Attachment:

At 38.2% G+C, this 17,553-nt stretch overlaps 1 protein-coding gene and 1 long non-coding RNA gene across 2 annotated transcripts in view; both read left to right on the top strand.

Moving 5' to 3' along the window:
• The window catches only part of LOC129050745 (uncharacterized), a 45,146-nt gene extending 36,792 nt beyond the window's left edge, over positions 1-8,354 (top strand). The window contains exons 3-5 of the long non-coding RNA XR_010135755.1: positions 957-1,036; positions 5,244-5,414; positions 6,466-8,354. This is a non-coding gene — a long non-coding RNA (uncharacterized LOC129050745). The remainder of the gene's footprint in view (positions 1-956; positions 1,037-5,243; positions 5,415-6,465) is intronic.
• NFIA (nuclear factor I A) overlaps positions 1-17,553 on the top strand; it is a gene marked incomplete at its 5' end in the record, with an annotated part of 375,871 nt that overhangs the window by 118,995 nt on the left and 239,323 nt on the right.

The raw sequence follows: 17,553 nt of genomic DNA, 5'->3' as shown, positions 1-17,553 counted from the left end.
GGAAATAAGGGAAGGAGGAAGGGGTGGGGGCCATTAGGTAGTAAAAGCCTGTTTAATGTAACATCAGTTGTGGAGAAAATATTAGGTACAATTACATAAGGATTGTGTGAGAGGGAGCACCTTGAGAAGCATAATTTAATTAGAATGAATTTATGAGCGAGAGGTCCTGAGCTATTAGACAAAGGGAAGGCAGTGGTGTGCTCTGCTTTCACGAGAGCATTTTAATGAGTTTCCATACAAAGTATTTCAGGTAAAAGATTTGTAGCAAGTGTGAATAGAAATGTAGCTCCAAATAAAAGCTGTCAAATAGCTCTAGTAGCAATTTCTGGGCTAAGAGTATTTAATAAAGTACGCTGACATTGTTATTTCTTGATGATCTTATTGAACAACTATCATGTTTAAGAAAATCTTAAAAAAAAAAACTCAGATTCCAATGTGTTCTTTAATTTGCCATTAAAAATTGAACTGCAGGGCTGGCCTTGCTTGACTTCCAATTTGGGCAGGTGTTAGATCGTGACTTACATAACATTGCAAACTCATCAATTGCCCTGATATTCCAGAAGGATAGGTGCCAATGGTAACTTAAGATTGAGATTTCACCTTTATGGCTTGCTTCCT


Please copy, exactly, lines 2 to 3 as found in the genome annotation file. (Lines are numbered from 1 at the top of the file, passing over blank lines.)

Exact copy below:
Moving 5' to 3' along the window:
• The window catches only part of LOC129050745 (uncharacterized), a 45,146-nt gene extending 36,792 nt beyond the window's left edge, over positions 1-8,354 (top strand). The window contains exons 3-5 of the long non-coding RNA XR_010135755.1: positions 957-1,036; positions 5,244-5,414; positions 6,466-8,354. This is a non-coding gene — a long non-coding RNA (uncharacterized LOC129050745). The remainder of the gene's footprint in view (positions 1-956; positions 1,037-5,243; positions 5,415-6,465) is intronic.